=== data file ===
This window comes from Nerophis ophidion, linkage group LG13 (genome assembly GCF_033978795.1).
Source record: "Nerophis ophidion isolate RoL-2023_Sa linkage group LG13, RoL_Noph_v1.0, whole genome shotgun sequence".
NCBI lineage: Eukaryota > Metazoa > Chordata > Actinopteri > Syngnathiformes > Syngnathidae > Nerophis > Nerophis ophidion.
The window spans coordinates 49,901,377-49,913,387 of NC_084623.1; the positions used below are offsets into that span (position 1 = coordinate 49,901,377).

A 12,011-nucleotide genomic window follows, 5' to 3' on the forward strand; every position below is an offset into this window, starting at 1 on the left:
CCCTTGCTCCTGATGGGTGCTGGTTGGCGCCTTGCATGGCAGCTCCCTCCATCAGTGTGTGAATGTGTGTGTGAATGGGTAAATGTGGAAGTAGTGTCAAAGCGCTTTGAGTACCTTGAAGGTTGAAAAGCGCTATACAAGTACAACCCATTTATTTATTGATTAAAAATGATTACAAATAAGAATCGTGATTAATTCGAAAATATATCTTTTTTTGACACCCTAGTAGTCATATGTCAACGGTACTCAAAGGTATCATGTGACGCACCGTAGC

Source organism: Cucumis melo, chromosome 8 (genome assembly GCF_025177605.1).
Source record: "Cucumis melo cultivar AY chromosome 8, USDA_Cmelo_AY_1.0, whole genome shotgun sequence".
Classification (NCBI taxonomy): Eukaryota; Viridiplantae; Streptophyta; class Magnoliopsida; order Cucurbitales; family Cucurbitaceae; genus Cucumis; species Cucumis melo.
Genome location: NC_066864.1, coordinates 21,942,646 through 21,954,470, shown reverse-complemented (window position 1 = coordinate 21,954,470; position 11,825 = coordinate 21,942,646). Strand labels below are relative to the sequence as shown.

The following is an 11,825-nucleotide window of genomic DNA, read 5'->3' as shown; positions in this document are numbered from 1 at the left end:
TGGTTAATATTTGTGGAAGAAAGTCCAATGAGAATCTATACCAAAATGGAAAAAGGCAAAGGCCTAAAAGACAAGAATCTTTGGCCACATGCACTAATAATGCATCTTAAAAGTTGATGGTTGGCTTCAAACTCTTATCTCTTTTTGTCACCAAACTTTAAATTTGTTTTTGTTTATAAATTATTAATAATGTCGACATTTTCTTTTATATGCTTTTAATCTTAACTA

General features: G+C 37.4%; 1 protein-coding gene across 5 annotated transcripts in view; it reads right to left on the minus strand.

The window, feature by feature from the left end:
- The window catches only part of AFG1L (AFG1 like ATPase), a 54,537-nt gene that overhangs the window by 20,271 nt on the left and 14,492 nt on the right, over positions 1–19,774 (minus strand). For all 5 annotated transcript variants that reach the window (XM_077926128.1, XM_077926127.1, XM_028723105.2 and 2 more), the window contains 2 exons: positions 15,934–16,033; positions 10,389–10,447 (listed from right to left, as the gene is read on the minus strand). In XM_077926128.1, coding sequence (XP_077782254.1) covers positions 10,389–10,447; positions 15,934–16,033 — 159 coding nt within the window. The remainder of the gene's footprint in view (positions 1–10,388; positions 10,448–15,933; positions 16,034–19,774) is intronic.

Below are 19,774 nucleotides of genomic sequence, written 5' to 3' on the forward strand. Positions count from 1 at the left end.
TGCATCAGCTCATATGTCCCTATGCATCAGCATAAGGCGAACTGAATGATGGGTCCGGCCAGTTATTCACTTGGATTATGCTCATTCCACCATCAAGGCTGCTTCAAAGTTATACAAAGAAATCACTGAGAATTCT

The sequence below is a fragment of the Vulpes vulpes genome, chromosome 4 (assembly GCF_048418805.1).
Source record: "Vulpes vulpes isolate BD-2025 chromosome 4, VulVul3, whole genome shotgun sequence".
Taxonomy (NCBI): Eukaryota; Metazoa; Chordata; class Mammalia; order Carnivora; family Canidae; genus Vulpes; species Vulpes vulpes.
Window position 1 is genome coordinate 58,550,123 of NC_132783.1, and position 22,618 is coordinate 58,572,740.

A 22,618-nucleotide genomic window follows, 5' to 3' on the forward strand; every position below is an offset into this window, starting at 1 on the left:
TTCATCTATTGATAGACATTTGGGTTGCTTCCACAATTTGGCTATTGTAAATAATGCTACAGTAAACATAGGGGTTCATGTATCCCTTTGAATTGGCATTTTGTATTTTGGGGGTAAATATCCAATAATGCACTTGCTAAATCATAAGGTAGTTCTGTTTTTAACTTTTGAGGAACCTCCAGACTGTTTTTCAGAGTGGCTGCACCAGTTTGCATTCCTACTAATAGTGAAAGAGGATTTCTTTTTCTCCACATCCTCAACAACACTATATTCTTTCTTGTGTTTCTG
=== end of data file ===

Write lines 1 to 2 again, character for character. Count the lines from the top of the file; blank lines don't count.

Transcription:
This window comes from Nerophis ophidion, linkage group LG13 (genome assembly GCF_033978795.1).
Source record: "Nerophis ophidion isolate RoL-2023_Sa linkage group LG13, RoL_Noph_v1.0, whole genome shotgun sequence".